Foreign lady decided she did not want to go home, on the day I was being discharged, and she refused a shower, and sulked away. The Physio girls came to talk to her, and the nurses told her she was ready to go home. Doctor had been around, and told her she could go home. Her desperate daughter was pleading with her to let her take her home. Finally I could see no progress, so I made myself a busybody, and told her I really admired her for her courage and her progress. Whe she said she couldnt lift her leg the same as me, I assured her I was a lot younger, and she was doing very well. With that she broke into a smile and declared she would go home after all! Much to the relief of everyone.

They do warn it is very painful, but they can never indicate how hideous the pain will actually be. I would rather give birth to 4 babies than live through that again.

One of the things that made me laugh was the procession of visitors the foreign lady had. Her lovely daughter and son came to visit often, but it was other visitors who gave me much cause to laugh. One short stout aging couple came huffing and puffing in one afternoon. The woman was smiling defiantly, and had very flushed cheeks. Her hostile husband more or less came in swinging with rage and indignation over something, and they proceeded to have a blazing row, all in their own toungue, which was a pity really as I would have liked to know what it was all about. Body language and pitch of voice can give away many secrets. I was not surprised that the male shouted something nasty sounding and stormed off out of the ward, ignoring the patient, who had sat in bed, very quietly. His rotund little wife pinned a smile on her red face, muttered what I assume was goodbye to her friend and she departed too.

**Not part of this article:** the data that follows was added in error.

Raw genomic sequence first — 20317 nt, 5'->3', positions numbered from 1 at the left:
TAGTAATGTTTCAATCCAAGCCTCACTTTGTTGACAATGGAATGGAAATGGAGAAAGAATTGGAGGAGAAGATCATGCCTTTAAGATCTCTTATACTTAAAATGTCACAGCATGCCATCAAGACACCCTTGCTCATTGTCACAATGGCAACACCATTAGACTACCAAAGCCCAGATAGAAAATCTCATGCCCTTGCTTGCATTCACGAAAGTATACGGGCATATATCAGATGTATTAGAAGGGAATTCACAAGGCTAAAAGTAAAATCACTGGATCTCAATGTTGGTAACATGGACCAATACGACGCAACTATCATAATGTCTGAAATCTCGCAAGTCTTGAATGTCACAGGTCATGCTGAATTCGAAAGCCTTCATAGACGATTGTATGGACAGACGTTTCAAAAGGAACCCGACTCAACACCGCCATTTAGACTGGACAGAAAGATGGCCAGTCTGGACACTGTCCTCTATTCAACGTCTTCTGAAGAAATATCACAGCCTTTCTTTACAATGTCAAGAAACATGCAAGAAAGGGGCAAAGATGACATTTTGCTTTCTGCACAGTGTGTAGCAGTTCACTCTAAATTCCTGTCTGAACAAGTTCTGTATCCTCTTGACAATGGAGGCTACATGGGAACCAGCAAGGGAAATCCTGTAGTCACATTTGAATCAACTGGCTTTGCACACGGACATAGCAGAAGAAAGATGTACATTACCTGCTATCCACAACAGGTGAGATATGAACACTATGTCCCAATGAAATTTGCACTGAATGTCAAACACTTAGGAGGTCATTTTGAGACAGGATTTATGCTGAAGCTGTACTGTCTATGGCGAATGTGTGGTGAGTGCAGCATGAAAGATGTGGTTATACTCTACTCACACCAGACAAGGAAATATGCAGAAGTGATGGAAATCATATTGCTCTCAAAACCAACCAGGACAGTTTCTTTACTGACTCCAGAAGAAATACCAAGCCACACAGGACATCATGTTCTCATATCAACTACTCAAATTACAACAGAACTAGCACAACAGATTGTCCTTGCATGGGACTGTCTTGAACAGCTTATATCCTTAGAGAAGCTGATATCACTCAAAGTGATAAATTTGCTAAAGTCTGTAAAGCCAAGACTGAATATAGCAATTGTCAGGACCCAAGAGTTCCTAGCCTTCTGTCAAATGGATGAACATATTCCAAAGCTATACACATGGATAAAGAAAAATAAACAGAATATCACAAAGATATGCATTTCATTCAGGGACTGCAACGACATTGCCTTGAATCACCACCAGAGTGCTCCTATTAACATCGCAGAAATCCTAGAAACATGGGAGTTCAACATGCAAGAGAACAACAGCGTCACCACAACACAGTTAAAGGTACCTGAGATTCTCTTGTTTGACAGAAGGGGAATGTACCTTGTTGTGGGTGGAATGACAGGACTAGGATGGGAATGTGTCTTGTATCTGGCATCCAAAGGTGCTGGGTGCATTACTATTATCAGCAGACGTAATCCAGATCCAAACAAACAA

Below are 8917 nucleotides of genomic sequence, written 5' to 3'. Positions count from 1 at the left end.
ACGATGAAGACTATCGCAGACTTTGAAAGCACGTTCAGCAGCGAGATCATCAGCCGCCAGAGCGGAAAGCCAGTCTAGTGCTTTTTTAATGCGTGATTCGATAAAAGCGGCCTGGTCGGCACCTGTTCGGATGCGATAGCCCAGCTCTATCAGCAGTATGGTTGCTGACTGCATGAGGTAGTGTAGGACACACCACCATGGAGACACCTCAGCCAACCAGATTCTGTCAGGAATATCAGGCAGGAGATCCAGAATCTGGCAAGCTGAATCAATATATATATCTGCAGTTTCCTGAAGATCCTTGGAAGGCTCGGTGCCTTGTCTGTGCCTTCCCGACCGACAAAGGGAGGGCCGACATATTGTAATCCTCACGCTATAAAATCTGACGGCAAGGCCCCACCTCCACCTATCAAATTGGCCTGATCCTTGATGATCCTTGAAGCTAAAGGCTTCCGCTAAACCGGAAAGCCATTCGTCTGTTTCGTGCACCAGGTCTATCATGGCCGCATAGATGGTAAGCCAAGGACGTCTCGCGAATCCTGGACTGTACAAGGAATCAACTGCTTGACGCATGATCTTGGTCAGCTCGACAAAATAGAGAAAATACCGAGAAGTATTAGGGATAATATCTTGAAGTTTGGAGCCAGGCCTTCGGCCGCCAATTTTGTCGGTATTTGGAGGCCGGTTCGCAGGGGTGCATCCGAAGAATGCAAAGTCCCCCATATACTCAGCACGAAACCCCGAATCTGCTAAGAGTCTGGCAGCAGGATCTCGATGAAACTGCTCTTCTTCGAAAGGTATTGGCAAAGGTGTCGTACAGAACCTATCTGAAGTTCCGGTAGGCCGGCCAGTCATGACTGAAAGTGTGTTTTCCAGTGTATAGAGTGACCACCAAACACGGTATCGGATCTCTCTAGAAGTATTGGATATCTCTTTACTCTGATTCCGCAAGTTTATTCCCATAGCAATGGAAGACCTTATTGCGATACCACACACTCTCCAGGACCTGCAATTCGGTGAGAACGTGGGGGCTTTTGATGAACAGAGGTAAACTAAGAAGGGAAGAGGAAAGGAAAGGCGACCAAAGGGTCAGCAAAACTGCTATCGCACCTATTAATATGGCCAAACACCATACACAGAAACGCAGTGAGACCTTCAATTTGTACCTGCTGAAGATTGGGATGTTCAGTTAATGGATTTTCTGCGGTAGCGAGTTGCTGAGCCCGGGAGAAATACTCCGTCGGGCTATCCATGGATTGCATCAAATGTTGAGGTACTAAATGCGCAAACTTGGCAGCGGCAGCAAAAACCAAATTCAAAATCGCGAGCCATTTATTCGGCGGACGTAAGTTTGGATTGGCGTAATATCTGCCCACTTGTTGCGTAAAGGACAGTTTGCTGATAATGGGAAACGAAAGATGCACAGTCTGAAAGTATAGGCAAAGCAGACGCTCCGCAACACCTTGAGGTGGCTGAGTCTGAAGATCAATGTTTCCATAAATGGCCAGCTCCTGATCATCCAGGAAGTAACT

I could not help but wonder why people would come to visit a sick person, put on a hideous display like that and rage off?

I had asked my friends and family not to visit, as I feel there is little to talk about, and seeing as I was drugged to the eyeballs, it seemed I fell asleep at the drop of a walking frame.

My family ingnored my pleas, and did visit- my son every day, bless him, though I told him he didn't need to.

I had made a foolish mistake by asking for Vegetarian food, as I had been told that was the best food/diet. Somehow the Vegetarian got changed to 'veglac' whatever that is, but I can tell you, it was horrible, and they even managed to stuff up lentils, which I rather like. There was also something called a Nut Loaf on the menu, and when I finally decided to give it a try, I was bitterly disappointed to find it tasted foul, and looked like a roll of dog food. I loathe milk so in the end I had very little variance in the daily diet, and attempts to get it changed proved fruitless. So, should I ever be in Hospital again, I will just ask for Full diet.I hasten to add, while Hospital food is never wonderful, the general meals I saw others having, seemed to be perfectly nice to me!
My lovely daughter probably saved my life, by making me the most delicious omelet I have ever tasted, and then my son brought me some lovely fried rice.

We are having very humid weather, and they skies are sullen and grumpy looking. When it rains, far from cooling things down, it increases the humidity.